1983 Moto Guzzi LeMans III for Sale
The LeMans III was the second reworking of Guzzi’s big-bore café racer, and featured more than mere cosmetic updates to the now long-in-the-tooth machine. This was the first generation to feature revised squared-off cylinder heads, improved breathing, and much closer production tolerances that resulted in slightly increased power, in spite of a reduced compression ratio.
The style was 80’s-angular, with a wind-tunnel designed fairing that supposedly produced actual aerodynamic effect and a huge, rubber dash to bounce your chin off of in the unfortunate event of a crash. This machine has had that retro-cool, wind-cheating feature removed and now sports a simple, round light in front of that instrument cluster.
The original eBay listing has a ton of clearly written information about the bike and its history, which is always hugely appreciated and clearly indicates the character of both bike and owner. He’s a little gruff, but knows what he’s talking about and this is the kind of guy I’d want to buy from.
He’s also got a ton of cool bits and pieces, enough to build a second bike, it sounds like. LeMans III’s aren’t really hitting their stride yet, in terms of collectability, so the starting bid seems like it might be a little ambitious. I happen to like this bike very much, but I think he might be aiming a bit high: it’s well cared-for, but also well-used and not in original condition, although many of the mechanical mods seem very practical and are very much in character with the bike.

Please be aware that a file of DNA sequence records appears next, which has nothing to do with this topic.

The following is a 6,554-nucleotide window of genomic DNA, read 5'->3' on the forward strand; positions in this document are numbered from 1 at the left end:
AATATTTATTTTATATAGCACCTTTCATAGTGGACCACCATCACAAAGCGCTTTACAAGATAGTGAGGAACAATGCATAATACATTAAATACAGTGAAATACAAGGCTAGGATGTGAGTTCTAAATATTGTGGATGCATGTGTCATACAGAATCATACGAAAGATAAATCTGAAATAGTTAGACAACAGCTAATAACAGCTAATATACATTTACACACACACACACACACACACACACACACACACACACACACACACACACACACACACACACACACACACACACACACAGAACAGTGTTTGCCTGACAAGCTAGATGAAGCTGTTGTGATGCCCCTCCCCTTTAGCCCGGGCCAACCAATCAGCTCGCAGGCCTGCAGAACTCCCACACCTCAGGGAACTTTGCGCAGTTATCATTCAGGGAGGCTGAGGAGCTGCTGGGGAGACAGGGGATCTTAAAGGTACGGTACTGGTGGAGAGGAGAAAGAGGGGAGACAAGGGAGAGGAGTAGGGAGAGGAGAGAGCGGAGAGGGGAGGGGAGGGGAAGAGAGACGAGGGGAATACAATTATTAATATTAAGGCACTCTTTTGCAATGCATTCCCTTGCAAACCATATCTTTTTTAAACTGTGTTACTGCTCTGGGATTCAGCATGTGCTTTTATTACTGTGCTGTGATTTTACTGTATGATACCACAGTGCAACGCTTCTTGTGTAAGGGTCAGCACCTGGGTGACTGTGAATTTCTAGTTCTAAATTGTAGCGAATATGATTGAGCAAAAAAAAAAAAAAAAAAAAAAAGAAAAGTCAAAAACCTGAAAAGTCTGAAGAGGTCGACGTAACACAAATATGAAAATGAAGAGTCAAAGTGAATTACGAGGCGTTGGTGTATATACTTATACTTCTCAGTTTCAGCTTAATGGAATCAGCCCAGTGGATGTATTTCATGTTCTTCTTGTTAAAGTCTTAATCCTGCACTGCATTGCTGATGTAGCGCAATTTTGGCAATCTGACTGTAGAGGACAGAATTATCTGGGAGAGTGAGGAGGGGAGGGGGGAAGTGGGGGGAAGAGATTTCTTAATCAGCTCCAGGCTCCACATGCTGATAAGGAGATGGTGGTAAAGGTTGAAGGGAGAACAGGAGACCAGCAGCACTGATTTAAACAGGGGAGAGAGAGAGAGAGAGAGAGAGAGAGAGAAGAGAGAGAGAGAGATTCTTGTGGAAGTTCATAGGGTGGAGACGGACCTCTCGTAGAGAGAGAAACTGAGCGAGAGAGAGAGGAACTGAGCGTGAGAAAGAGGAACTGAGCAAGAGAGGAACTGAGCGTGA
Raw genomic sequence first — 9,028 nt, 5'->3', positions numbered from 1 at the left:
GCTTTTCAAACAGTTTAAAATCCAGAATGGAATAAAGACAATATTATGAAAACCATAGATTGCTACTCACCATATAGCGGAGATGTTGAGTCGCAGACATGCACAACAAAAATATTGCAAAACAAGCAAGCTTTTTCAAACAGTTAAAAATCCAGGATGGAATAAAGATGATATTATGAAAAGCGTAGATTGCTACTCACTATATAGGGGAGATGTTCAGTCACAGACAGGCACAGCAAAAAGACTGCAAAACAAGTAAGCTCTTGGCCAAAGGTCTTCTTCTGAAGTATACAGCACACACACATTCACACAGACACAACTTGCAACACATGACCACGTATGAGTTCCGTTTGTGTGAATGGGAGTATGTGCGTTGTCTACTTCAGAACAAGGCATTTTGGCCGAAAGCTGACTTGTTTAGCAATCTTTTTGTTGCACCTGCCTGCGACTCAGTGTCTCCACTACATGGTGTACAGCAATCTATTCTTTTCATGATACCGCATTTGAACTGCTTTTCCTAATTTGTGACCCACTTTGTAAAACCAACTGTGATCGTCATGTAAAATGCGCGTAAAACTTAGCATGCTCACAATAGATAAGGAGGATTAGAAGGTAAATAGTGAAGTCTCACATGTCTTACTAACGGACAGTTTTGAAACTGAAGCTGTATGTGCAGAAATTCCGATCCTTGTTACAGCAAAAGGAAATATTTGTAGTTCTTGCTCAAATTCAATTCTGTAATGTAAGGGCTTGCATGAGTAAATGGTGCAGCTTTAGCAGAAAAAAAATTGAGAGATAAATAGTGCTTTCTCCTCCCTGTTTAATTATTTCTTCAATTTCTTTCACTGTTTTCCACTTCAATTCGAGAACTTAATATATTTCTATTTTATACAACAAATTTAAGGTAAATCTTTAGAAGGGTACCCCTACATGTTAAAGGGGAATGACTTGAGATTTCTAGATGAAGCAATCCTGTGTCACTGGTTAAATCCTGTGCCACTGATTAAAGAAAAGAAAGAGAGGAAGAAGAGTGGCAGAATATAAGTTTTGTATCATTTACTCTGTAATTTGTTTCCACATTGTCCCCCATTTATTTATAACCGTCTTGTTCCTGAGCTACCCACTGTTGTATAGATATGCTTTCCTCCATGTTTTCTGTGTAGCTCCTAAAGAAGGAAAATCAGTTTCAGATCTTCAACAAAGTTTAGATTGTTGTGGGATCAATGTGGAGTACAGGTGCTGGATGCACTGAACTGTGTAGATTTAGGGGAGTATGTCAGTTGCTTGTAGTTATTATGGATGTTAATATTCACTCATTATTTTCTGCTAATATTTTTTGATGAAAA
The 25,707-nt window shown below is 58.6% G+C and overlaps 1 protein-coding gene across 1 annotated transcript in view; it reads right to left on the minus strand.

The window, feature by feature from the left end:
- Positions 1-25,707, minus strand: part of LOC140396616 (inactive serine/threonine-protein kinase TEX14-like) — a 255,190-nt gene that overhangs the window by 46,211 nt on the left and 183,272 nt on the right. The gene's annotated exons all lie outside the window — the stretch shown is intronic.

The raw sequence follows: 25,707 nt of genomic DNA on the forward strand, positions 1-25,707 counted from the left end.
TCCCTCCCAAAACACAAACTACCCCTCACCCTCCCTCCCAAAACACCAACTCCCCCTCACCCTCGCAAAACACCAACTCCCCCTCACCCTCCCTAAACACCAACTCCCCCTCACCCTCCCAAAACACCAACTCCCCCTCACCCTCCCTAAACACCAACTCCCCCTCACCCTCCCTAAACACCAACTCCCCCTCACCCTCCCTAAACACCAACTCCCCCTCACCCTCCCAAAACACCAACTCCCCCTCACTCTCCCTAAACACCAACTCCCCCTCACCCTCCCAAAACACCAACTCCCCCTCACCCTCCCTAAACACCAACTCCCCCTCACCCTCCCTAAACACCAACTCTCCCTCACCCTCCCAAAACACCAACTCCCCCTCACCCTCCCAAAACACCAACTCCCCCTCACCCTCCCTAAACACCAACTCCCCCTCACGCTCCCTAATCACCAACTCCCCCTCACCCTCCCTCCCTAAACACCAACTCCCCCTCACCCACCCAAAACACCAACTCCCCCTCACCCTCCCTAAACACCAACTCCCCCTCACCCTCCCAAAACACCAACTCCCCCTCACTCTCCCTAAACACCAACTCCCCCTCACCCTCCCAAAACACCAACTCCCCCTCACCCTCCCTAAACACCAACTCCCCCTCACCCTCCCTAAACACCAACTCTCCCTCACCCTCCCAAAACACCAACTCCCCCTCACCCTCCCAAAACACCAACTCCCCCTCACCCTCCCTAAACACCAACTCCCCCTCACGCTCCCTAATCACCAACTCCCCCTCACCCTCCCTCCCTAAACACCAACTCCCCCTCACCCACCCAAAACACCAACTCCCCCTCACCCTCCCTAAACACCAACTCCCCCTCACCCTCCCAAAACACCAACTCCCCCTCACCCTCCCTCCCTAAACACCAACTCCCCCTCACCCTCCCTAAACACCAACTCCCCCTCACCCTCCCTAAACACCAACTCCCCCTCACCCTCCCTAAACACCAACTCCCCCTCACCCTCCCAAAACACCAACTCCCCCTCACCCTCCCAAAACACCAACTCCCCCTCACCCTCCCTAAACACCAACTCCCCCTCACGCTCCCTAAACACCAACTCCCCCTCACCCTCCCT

One of my favorite bits from the original ad describes the very unusual wheels:
“The wheels are modified by Kosman Engineering. Kosman TIG welded two “split rim” style wheels after narrowing the original rim center. The new wheels are flawlessly built, as straight as can be <within .002″ TIR, better than factory>, and by choice, as wide a possible. In addition to being designed to accept “tubeless tires”, I fitted the rims to the maximum available space between the swingarm on the rear, which is effectively a WM5 fitment, 4.312″ wide. The front wheel is of identical construction, but is a WM4, chosen to mount 130/70-18 and 120/80-18 tires, respectively. If you know the name “Kosman Engineering” you know it’s a very high quality product.”
He clearly knows his stuff, and makes a point of showing clear shots of the welded-up rims. Very cool bike, with some one-of-a-kind bits and pieces. I’d put the original square headlight and fairing back on and hit the road.